JP: “I was listening to this interview with Pharrell, and he was saying it couldn’t be a better year because its 2013 and everything is completely different - and things are not in a box. And then he went on to say, ‘and if they are, it’s like please don’t talk to me - I don’t want to catch your mentality’ [laughs] I love it - don’t ever give me or show me the same old, don’t ever show me a box. There’s good base inside [the box], so use it, but add to it and show me something new and interesting.”
That is the challenge Retail Assembly is tackling on two different levels:
1. Within RA, it’s how to present the content in an interesting way. Also ensure that it’s great, innovative content from people at the top of their game. Aside from learning about a particular aspect of the retail industry, RA wants you to walk away with sparks, ideas, which you can use in your own business.
2. Provide the user a platform to get out of their box. “Ultimately what we want is to allow you to get a really good, really clear understanding of each of the factors affecting your business - and once you’ve got that, you’re golden. You can do whatever you want, because you’ll know the implications of everything you want to do. It’s powerful stuff.”
R: Even so, there are a lot of boxes on the site
JP: Visually, I love boxes, squares, spheres (symmetry) clean. That’s what a foundation should be: stable, balanced, simple. Strategically, I like things still clear, but freeform - not boxed - individual, but still clear. That’s what everyone should walk away with - a individual idea of what they can do better for their customers, their business, etc.
R: How do you get so clear?
JP: I LOVE wading through the mess to get there. Sometimes I spend too much time there [in the mess].
R: Yeah, the mess is key - its kinda how you guys run the content meetings I’ve been to. Everyone throws everything on the table, and then edit, and find the links between this person’s story and that person’s idea. And then it gets edited and organized some more.
JP: Actually, that’s how I used to buy [for retailers] too. Show me everything and let me narrow it down to get the customer -and the business- a great delivery. If it makes you feel better, I used to ask my vendors for as much as I ask from all of you.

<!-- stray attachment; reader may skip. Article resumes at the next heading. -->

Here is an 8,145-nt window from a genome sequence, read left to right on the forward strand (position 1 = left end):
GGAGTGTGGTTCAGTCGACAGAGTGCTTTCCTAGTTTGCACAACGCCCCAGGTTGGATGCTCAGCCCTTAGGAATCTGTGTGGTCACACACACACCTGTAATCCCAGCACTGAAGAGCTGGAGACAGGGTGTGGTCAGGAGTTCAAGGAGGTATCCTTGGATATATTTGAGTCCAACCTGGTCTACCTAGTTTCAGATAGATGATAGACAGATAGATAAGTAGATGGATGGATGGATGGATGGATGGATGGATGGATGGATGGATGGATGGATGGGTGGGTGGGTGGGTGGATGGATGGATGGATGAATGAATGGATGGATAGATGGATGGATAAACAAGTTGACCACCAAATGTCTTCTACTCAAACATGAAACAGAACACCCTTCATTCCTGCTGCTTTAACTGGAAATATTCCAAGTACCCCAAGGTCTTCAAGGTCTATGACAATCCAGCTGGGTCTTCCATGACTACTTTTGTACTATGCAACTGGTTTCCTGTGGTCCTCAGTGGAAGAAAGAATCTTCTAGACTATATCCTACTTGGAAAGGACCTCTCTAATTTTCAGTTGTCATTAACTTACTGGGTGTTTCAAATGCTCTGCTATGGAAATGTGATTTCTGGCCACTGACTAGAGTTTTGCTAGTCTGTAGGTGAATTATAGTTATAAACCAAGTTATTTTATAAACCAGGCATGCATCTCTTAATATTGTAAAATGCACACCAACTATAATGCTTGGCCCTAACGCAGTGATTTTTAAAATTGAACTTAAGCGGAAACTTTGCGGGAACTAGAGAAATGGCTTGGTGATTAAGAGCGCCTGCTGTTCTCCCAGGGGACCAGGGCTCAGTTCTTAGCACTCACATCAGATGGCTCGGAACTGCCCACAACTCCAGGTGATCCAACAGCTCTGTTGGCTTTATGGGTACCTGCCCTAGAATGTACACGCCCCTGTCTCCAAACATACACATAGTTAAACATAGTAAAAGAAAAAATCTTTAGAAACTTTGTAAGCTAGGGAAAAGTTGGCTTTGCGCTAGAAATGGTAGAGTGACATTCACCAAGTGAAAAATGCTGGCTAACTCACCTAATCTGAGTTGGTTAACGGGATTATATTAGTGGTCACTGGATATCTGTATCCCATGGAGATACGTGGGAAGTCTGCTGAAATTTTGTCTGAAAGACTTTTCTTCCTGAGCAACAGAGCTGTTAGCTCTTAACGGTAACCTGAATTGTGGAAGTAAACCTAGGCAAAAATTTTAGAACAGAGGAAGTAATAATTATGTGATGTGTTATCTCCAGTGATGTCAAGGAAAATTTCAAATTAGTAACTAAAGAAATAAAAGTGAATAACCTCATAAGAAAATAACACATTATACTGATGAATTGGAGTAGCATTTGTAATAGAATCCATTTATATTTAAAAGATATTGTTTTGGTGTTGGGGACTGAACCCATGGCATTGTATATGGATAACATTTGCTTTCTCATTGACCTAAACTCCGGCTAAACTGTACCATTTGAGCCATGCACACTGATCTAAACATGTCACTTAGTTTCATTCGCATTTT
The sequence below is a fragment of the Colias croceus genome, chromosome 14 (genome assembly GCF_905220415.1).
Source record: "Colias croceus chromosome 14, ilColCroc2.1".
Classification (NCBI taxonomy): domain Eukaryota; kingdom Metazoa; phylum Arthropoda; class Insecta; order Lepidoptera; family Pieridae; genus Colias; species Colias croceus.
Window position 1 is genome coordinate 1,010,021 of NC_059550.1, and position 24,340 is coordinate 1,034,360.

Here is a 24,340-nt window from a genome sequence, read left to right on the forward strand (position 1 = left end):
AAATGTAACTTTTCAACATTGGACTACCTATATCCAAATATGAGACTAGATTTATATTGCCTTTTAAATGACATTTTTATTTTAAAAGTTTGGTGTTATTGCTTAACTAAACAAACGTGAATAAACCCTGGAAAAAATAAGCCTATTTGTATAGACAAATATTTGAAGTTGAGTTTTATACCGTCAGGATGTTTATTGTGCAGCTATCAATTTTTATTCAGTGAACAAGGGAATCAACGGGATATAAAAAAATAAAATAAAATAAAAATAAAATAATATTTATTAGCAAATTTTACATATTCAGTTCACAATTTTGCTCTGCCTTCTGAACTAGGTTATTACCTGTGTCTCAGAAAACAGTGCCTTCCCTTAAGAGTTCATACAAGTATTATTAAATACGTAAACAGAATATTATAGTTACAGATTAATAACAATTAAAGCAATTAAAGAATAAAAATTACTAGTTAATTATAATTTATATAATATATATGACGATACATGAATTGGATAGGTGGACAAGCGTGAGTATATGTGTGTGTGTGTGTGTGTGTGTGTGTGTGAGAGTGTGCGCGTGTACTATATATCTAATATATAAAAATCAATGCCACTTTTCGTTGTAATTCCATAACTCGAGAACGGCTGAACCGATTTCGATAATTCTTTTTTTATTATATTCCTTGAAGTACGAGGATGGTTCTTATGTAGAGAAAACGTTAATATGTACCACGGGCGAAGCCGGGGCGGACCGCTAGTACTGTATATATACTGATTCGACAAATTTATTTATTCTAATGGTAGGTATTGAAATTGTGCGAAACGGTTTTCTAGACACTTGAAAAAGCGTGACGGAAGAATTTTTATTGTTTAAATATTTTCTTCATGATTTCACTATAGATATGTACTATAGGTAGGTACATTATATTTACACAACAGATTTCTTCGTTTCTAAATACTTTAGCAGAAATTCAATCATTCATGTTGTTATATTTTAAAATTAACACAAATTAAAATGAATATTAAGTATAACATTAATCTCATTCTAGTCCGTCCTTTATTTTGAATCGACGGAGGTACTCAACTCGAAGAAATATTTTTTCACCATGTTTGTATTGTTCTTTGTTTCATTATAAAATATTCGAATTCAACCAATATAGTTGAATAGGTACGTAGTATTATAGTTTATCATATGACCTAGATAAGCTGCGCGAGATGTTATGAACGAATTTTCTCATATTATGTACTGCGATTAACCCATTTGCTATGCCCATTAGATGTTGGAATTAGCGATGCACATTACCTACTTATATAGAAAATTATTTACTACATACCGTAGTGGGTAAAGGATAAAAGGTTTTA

R: You push everyone farther and they like it.
JP: [laughs] Most of the time.
LIFESTYLE - WORKSTYLE
We’re at this great place where technology has given us a freedom and a flexibility where we can accomplish more - almost anywhere. For example, I’m working and sitting on a park bench on a sunny Sunday. It’s rumored that part of a RA course was written on a beach in the Caribbean. I’ve been to many fully functional meetings at the Retail Assembly offices on their patio. And I’m going to finish up the Retail Math workshop I’m taking on the couch with my dog and girlfriend tonight on the couch.
Although they work long and hard, and are fueled by craft coffee like any good big-city-based organization, flexibility and ease of use accent almost every conversation. They seem to understand that people - their users - are busy, that they work, they get out of town, they need downtime with friends and family. The RA team wants to facilitate job/career advancement without letting go of any freedom in life.
FOUNDATION - FUNDAMENTALS
In one of my earliest conversations with Jennifer, she retold this story about about a football coach who held, “like, a dozen” practises without a football. The coach emphasized that in a game, you only have the ball for a very small percentage of the time, and that the team would spend most of their time practising the foundational and fundamental skills of the game. Jennifer was quick to say she believed in practising with the ball, but wanted the foundational info in the workshops to be just as solid as those players’ skills.
CONNECTIONS - NETWORKS
This is where things get a bit wild at RA, when you ask them about connections. They have these mind maps where the foundational concepts are laid out for any course. Floating outside of that are more detailed ways to execute each concept, and out from that is another layer of innovation. It seems easy enough - three layers. Then you notice the lines drawn connecting foundations to executions to innovations and it just looks like a mess.
But the crazy thing is, when you’re going through the content at RA, they are making all these connections for you, but it doesn’t seem at all like the maps. It’s simple, one small idea carries over to three other areas. Allocating 200 square feet to something means x for your sales plans, y for your customer’s experience, z for your purchases, etc. It’s seamless, easy.
“People like people. We like people. And the best part about retail and fashion is that there is no shortage of really stellar people and ideas”. Bringing together fashion and retail’s best to offer up a case study, a story, a contribution is really important to the organization who values, not just learning the business, but applying it to the future. Insights, a peek into what other businesses are doing, and what’s coming down the pipeline are attacked with the same fever as the fundamentals.
Everytime I’m at the Retail Assembly offices, I’m feeling that the retail industry is full of opportunity, and I’ve probably met someone new. Everytime I speak with Jennifer I have a greater sense of freedom than I had before. All this is despite the fact that I have more work to do than before I arrived, and probably another online retail workshop I want to go through. But that is the power of inspiration.